It’s that time of the year again! The Christmas season has begun and with it, lots and lots of shopping to be done! Whether you find it a chore or exciting, as always, there are people or circumstances that can make the holiday shopping more tedious than it should be.
This week’s article exposes three types of disclaimer notices you encounter when shopping, which may have caused you to question your rights as a customer or visitor to a store.
- Parking Disclaimers: “NOTICE: USERS OF THIS CAR PARK DO SO AT THEIR OWN RISK. MANAGEMENT DOES NOT ACCEPT LIABILITY FOR ANY ACCIDENTS, DAMAGE, OR LOSS INCURRED.”
We see this disclaimer notice, or close variations of it, everywhere. But, should something go wrong, the owner of the car park may not be in the clear!
Now, asides from the legal aspect of it, these notices/signs may be effective against some users of the car park who unfortunately suffered some type of damage. They read the sign, accept it at face value and walk (or drive) away (if they can). So, that’s a win for the car park owner.
But for the others who know their rights, or seek legal advice, these disclaimers may not have any effect at all where the damage to you or your car was caused by some act of negligence by the owner of the car park.
Here’s an example. You arrived at one of our country’s large shopping malls. Suppose it’s raining heavily. You’re driving slowly and cautiously, yet nothing could have prevented you from driving into a massive crater on the mall’s road, which you couldn’t see because the pothole was filled with rainwater. Your car suffers damage, and you yourself are pretty shaken up. If the existence of that pothole was due to negligence on the part of the mall owners, then that disclaimer notice may be completely invalid to absolve of them of liability for your loss and any injuries.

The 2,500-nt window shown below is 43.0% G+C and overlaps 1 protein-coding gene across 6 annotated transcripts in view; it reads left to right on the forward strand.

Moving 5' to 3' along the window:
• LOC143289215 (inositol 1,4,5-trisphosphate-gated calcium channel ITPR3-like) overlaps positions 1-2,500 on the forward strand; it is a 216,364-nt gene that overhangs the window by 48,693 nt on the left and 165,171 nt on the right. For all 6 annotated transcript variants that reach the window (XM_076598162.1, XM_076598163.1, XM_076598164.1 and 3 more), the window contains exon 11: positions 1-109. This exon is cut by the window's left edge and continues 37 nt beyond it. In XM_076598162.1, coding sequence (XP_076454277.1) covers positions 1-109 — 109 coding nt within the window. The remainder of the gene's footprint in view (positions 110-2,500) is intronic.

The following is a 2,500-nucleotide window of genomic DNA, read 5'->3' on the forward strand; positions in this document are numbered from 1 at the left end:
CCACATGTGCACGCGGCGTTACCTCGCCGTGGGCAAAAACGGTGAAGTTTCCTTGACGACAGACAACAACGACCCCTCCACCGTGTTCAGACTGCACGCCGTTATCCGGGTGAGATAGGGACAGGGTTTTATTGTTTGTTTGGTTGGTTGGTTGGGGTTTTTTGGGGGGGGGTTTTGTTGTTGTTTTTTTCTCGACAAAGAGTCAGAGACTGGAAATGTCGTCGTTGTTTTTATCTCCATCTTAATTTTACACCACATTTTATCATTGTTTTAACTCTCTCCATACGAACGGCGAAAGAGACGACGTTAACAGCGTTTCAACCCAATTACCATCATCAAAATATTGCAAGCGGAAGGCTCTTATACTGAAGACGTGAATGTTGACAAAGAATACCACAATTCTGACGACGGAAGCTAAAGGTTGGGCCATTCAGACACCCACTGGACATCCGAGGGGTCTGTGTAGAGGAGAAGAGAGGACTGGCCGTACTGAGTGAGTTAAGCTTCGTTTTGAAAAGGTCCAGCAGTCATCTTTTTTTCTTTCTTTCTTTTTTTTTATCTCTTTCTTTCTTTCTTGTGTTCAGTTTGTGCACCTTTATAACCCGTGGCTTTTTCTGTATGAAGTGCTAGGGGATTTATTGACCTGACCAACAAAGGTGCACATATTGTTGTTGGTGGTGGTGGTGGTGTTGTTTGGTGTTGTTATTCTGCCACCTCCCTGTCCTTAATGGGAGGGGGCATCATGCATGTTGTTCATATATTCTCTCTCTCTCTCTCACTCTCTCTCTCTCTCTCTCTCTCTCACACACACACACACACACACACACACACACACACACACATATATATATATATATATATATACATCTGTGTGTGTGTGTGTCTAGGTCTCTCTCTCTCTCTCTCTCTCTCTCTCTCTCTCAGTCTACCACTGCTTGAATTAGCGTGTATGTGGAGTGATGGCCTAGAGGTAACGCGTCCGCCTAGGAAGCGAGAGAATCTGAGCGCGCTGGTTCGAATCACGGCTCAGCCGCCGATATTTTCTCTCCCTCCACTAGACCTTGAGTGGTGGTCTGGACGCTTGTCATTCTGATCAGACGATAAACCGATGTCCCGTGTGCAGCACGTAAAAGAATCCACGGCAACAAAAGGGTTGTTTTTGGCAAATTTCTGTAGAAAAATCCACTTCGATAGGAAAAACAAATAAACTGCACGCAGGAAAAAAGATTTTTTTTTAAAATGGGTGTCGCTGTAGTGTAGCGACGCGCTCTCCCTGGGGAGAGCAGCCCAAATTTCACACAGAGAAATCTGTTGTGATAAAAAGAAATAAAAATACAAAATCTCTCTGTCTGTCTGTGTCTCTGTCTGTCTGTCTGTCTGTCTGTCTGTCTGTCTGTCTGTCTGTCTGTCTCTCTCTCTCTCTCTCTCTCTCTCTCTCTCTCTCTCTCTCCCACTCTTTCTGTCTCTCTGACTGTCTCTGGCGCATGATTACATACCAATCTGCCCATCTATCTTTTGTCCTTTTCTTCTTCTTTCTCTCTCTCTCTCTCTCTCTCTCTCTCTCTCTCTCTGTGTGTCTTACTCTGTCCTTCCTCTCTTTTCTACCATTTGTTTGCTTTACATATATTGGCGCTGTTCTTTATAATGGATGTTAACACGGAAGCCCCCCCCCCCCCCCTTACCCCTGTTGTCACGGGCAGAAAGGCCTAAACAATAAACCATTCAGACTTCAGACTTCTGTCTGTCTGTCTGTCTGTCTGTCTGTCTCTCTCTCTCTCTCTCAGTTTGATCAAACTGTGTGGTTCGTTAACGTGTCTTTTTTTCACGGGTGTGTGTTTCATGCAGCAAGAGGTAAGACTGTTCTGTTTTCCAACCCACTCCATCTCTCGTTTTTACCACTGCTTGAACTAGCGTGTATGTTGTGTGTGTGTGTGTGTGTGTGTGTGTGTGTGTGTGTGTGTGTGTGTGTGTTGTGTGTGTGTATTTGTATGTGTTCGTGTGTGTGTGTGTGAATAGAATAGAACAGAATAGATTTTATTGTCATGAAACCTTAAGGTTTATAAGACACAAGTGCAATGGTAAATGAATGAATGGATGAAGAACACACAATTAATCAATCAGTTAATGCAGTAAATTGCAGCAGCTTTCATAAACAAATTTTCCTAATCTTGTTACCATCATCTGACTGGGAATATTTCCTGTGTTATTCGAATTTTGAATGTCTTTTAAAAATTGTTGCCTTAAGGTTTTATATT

- “You break it, you pay for it”
Here’s another sign we see all the time, particularly in stores where the owners know they have insufficient walking space. Again, some folks will not know better and think they are obligated to pay for an item they damaged while in the store. But no! This is not always the case!
You are not at fault for the damage if: you exercised due care and attention while in the store; the breakage or damage was due to some event outside your control (e.g. someone pushed you against a shelf causing a crystal vase to wobble and fall); or caused by the actions of the shop owners or their staff.
A shop sign can warn you in advance to take special care around certain items, or to not touch items that are fragile, and if you don’t comply you may have to pay for the damaged item. But if, for instance, the shop puts items on an unstable shelf, which triggered the breakage when you lifted an item, you should not be held responsible.
Then again, despite how much we want to look at some items in a particular store, if you notice the walkways are cramped and there are breakables on shaky looking shelves, it may be wise to avoid a potential incident and patronise their better organised competitor.
- “No returns, no exchanges, no refunds”:
Here’s another species of notorious disclaimers. We frequently see them next to cash registers in stores where the shop owners try to leave the impression on naive customers that all sales are final.
In our country, these notices and practices are illegal. Generally speaking, consumers have a right to receive goods that are of merchantable quality (i.e. undamaged, usable and of sufficient quality to merit purchase at the requested price by a reasonable buyer) and reasonably fit (or durable) for the purpose it was sold. So, if you buy something that you found to be damaged or defective within reasonable timeframe thereafter, you do have a right to redress.
There are some exceptions, though. For example, where specific defects were brought to your attention before you bought the item, such as in “scratch and dent” sales.
Now that these declaimers have been exposed, know your rights, and assert them when you have to. Happy shopping!
© Neela Ramsundar, LL.B (HONS), L.E.C is a Civil Litigation Attorney at Law & Certified Mediator
Disclaimer: The contents of this article are for general informative purposes only. It does not provide legal advice and does not create an attorney – client relationship. For legal advice, please contact an Attorney-at-Law of your choosing directly.